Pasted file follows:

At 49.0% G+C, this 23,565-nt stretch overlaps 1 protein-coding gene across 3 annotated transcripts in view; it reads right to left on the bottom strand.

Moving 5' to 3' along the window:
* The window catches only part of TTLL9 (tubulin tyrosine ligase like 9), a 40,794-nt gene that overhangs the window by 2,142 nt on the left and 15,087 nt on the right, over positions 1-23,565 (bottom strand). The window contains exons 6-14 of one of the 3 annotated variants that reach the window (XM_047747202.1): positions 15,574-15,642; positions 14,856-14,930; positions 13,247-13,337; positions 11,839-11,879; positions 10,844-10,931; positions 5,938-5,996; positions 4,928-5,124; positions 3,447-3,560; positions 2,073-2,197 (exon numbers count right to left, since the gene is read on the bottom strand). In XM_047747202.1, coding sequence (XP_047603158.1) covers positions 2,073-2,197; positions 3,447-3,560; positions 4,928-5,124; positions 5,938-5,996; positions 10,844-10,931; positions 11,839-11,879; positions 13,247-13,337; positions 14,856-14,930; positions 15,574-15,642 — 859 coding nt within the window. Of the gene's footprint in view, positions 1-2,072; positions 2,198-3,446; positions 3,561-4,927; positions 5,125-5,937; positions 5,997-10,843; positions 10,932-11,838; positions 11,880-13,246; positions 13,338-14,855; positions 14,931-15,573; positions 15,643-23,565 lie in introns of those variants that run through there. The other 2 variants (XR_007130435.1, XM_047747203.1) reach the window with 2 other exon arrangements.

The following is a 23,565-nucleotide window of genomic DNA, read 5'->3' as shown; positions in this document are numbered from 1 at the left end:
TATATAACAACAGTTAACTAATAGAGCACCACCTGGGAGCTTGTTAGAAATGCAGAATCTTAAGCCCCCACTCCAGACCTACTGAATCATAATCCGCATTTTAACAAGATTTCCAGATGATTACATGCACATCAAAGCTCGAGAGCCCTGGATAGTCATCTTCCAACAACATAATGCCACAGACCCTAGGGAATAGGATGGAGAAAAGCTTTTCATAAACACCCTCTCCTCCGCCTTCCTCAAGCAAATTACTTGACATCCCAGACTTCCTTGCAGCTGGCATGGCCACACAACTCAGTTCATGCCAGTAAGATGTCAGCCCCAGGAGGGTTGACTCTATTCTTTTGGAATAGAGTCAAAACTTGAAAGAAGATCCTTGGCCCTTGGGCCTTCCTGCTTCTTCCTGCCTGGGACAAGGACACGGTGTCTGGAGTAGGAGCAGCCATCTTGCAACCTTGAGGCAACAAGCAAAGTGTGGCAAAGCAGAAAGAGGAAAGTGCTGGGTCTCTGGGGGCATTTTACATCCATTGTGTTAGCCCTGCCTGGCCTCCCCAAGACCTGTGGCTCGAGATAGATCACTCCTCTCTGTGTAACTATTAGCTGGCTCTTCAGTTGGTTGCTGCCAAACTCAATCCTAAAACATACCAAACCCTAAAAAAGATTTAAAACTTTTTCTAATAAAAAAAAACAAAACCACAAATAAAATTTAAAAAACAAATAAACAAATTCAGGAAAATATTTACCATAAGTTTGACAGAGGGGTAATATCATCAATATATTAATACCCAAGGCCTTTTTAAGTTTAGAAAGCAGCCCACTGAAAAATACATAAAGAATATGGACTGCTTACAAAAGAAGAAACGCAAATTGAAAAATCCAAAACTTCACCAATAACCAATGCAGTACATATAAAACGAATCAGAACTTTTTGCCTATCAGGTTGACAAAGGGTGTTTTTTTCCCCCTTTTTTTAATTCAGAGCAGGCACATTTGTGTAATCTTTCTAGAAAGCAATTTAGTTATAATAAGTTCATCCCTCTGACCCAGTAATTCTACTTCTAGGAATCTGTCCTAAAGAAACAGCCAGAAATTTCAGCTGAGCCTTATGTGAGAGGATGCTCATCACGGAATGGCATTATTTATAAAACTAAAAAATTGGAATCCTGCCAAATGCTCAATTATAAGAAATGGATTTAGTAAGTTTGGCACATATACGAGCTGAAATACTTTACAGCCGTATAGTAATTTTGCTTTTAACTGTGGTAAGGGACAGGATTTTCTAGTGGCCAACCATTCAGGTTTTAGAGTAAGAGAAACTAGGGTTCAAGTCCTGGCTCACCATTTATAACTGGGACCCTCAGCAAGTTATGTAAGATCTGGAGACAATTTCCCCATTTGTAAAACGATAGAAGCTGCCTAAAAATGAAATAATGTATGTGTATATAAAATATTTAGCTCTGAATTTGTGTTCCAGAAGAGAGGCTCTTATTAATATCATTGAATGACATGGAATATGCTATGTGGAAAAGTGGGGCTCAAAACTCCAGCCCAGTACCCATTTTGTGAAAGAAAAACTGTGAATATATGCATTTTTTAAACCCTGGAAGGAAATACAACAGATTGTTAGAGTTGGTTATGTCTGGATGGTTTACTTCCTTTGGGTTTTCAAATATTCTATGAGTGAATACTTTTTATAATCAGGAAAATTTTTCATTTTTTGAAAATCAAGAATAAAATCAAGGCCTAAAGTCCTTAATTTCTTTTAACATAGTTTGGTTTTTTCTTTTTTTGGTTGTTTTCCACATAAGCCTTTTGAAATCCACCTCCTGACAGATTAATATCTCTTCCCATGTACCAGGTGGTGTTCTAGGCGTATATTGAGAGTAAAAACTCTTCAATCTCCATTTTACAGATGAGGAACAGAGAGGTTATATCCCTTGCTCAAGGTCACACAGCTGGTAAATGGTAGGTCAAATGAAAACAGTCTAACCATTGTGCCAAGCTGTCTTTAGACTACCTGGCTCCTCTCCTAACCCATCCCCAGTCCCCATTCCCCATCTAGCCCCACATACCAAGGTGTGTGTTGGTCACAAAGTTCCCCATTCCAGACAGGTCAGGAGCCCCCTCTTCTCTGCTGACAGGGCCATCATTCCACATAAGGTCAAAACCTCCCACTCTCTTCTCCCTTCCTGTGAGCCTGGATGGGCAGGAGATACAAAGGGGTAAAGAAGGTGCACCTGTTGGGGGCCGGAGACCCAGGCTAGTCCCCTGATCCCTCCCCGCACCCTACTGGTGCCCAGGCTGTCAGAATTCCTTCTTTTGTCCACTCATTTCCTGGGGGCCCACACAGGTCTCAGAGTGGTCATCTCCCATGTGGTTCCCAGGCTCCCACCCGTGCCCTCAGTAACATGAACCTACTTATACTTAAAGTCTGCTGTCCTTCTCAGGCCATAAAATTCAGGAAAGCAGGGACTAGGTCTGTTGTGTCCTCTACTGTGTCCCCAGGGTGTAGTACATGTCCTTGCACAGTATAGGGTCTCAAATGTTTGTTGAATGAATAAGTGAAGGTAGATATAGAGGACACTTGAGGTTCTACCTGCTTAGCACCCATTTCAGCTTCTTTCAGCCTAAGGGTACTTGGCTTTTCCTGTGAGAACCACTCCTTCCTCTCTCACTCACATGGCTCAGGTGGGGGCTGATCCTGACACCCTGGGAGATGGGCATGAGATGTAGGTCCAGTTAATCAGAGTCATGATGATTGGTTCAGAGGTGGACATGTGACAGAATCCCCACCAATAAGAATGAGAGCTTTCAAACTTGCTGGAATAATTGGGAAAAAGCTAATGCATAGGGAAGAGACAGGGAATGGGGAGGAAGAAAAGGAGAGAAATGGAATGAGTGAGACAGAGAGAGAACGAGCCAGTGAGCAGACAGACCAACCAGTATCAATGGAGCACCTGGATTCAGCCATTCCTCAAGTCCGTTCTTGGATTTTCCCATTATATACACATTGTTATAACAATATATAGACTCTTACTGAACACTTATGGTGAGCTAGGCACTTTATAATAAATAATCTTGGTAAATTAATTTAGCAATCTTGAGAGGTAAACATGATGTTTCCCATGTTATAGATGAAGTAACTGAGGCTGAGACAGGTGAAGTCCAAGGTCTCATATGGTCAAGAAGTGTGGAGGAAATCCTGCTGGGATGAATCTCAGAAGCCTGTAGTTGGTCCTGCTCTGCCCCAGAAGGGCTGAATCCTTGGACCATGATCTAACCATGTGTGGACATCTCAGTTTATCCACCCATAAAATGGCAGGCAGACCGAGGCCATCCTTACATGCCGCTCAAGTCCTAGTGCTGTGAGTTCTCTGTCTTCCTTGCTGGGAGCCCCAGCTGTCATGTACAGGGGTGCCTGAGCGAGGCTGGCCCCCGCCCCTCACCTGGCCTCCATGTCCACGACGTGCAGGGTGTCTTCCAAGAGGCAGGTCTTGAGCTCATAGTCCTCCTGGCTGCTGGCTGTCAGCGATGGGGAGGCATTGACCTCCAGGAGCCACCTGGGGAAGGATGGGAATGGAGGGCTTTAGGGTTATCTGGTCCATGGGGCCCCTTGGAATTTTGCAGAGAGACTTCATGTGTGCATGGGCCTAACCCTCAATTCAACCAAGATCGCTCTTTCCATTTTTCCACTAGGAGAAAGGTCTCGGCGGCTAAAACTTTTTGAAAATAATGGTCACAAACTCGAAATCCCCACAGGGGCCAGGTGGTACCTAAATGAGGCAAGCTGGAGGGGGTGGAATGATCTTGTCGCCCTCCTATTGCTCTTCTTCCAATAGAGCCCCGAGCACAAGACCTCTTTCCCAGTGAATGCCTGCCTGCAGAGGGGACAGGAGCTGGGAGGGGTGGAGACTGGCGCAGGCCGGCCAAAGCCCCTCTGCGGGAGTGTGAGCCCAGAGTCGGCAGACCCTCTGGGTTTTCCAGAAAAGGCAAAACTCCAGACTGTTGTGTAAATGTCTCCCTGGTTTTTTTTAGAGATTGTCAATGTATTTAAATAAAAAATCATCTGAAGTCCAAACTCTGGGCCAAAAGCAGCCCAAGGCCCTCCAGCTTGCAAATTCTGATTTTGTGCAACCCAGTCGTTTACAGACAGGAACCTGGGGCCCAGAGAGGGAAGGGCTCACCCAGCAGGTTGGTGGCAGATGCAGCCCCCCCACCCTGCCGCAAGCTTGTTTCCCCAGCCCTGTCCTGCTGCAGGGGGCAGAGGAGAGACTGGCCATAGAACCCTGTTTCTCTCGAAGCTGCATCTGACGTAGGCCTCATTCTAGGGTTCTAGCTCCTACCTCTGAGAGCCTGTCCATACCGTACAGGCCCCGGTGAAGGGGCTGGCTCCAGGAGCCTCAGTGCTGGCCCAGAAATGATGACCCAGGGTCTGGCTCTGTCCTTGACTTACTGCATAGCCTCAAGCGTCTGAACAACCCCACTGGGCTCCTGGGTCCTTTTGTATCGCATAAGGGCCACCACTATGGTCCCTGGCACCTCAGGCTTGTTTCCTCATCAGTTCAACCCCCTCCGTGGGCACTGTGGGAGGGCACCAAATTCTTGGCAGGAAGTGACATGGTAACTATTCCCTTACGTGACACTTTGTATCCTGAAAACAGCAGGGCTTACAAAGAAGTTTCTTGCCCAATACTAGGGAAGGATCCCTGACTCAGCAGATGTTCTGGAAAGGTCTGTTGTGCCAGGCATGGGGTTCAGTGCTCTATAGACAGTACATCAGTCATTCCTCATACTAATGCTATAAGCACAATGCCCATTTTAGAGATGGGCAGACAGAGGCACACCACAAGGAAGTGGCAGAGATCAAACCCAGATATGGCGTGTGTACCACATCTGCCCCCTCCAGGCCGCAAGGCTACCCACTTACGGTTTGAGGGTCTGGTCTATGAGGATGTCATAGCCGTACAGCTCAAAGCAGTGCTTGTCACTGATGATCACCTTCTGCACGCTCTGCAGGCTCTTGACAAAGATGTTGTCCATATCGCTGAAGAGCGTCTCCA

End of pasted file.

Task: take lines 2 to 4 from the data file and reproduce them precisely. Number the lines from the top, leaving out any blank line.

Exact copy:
Moving 5' to 3' along the window:
* The window catches only part of TTLL9 (tubulin tyrosine ligase like 9), a 40,794-nt gene that overhangs the window by 2,142 nt on the left and 15,087 nt on the right, over positions 1-23,565 (bottom strand). The window contains exons 6-14 of one of the 3 annotated variants that reach the window (XM_047747202.1): positions 15,574-15,642; positions 14,856-14,930; positions 13,247-13,337; positions 11,839-11,879; positions 10,844-10,931; positions 5,938-5,996; positions 4,928-5,124; positions 3,447-3,560; positions 2,073-2,197 (exon numbers count right to left, since the gene is read on the bottom strand). In XM_047747202.1, coding sequence (XP_047603158.1) covers positions 2,073-2,197; positions 3,447-3,560; positions 4,928-5,124; positions 5,938-5,996; positions 10,844-10,931; positions 11,839-11,879; positions 13,247-13,337; positions 14,856-14,930; positions 15,574-15,642 — 859 coding nt within the window. Of the gene's footprint in view, positions 1-2,072; positions 2,198-3,446; positions 3,561-4,927; positions 5,125-5,937; positions 5,997-10,843; positions 10,932-11,838; positions 11,880-13,246; positions 13,338-14,855; positions 14,931-15,573; positions 15,643-23,565 lie in introns of those variants that run through there. The other 2 variants (XR_007130435.1, XM_047747203.1) reach the window with 2 other exon arrangements.

The following is a 23,565-nucleotide window of genomic DNA, read 5'->3' as shown; positions in this document are numbered from 1 at the left end: